Drawing on ethnographic fieldwork with Ugandan children affected by AIDS conducted from 2007 to 2014, this report summarizes findings of a study conducted to better understand the ways children experience orphanhood at the hands of HIV/AIDS. Three crucial, interrelated concepts emerged: suffering, silence, and status. This study explored the social context of AIDS orphanhood as both a cause of social suffering and a context for the suffering of individual children. Though problematic, silence about suffering is often due to continuing HIV/AIDS stigma in Uganda that makes one's status unspeakable, in spite of the adverse effect this has on the social order and efforts to eradicate the disease. Approaching silence as a distinct form of communication rather than an absence of it, the report considers silence's intergenerational functions, its detriments, and its consolations, in the context of HIV/AIDS-affected children's lives. In doing so, it also highlights the need for more child-centered, qualitative research on AIDS' psychosocial effects on children, despite the challenges of doing such research.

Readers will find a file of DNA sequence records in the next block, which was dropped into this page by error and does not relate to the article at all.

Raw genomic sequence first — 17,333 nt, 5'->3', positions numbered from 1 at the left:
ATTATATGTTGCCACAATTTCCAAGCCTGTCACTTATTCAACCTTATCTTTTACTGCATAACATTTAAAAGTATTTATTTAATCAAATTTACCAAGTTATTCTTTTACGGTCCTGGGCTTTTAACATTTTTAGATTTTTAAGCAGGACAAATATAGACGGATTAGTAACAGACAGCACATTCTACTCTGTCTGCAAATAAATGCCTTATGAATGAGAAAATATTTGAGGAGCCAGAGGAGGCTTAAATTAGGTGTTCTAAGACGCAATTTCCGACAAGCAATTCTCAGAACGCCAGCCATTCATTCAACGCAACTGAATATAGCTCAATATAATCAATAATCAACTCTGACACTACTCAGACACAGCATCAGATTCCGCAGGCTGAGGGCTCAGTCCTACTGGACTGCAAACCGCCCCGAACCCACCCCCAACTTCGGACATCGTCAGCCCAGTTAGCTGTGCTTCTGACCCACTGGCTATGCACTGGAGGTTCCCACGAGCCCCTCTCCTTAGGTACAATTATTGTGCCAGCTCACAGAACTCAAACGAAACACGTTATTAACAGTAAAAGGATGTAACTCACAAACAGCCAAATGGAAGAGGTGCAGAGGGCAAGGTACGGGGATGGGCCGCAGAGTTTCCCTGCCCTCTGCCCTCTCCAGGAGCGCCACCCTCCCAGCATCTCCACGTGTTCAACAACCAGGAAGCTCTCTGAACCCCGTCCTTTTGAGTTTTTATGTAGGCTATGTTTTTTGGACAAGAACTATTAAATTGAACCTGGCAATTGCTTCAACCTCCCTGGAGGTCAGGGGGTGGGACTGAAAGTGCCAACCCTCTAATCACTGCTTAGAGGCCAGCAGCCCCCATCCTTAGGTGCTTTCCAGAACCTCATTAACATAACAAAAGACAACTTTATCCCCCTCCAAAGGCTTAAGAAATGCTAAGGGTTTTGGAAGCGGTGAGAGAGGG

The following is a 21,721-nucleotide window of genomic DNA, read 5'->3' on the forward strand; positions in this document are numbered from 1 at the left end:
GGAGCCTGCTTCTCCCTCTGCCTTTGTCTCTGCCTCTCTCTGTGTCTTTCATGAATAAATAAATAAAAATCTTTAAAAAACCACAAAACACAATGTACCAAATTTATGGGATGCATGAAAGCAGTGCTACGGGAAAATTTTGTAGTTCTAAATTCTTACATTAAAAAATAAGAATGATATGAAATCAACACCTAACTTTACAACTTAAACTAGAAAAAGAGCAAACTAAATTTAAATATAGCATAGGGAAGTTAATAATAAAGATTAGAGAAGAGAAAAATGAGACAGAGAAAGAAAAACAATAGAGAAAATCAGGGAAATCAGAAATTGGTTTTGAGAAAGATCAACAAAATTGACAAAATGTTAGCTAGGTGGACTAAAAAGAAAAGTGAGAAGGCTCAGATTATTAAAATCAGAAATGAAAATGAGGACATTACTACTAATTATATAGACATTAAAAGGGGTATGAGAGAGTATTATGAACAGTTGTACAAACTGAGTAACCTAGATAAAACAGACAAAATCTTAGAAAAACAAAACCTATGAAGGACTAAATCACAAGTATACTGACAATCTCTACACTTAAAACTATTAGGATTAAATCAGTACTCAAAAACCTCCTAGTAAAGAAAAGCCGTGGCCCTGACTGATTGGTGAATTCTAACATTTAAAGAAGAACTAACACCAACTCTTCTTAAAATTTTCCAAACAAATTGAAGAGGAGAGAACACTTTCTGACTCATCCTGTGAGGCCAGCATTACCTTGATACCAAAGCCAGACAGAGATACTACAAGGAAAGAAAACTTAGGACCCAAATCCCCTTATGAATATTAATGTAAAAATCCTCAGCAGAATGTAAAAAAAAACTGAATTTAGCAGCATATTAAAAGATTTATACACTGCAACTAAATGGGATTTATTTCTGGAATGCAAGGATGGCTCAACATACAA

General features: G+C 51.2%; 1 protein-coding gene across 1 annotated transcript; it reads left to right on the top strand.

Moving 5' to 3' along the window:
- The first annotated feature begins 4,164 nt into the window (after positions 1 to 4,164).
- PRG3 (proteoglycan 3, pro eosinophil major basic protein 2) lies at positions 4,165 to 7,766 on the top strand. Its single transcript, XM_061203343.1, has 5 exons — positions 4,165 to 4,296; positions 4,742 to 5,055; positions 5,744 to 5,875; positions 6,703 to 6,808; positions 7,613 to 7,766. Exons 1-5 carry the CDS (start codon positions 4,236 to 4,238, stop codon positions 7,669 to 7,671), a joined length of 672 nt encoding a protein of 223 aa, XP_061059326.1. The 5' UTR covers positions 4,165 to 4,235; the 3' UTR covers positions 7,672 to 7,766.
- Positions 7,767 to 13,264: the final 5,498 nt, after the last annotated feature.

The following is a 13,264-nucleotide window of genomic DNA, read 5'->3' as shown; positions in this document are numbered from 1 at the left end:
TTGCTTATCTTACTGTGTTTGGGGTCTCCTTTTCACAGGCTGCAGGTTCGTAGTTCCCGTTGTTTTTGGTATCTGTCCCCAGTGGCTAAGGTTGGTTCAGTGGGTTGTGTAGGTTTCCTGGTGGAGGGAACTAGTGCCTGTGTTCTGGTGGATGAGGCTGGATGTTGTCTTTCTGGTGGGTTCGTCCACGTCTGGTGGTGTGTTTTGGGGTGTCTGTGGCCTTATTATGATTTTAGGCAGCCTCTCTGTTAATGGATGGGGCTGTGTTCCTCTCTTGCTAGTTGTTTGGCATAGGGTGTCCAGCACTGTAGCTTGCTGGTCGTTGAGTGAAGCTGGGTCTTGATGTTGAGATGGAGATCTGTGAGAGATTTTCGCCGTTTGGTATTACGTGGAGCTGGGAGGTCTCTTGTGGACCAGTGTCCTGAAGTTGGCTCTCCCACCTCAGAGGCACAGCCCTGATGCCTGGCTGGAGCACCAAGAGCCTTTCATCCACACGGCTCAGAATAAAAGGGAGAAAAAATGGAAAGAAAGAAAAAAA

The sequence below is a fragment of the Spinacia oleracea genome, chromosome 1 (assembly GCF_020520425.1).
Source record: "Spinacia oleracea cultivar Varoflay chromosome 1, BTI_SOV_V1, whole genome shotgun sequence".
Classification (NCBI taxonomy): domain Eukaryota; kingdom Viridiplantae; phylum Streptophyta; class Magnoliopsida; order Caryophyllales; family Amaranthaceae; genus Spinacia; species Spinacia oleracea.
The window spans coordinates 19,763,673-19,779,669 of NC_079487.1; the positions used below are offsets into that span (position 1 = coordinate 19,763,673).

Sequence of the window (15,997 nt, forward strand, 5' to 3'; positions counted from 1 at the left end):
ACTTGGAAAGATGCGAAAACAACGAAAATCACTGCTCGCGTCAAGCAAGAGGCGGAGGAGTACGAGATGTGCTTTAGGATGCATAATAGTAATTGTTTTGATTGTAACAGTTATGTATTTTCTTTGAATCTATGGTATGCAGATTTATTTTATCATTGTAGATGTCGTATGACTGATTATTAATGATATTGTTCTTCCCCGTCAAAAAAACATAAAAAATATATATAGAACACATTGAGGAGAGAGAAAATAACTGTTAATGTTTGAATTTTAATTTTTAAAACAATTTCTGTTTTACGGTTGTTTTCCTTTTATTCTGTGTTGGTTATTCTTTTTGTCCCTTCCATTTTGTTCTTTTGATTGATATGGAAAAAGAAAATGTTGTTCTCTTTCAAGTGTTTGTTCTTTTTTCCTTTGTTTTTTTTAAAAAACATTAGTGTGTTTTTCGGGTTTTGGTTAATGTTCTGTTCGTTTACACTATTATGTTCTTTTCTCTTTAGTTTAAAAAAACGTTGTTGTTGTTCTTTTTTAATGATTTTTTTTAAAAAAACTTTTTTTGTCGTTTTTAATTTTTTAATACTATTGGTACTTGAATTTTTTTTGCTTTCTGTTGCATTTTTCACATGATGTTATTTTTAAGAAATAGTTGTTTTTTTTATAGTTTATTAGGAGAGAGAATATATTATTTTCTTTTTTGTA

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Persistent URL dx.doi.org/10.1080/09540121.2014.963010, hdl.handle.net/1765/79399
Journal Aids Care-Psychological and Socio-Medical Aspects of Aids/Hiv
Citation
Cheney, K.E. (2014). Suffering, silence, and status: the importance and challenges of qualitative research on AIDS orphanhood. Aids Care-Psychological and Socio-Medical Aspects of Aids/Hiv, 27(1), 38–40. doi:10.1080/09540121.2014.963010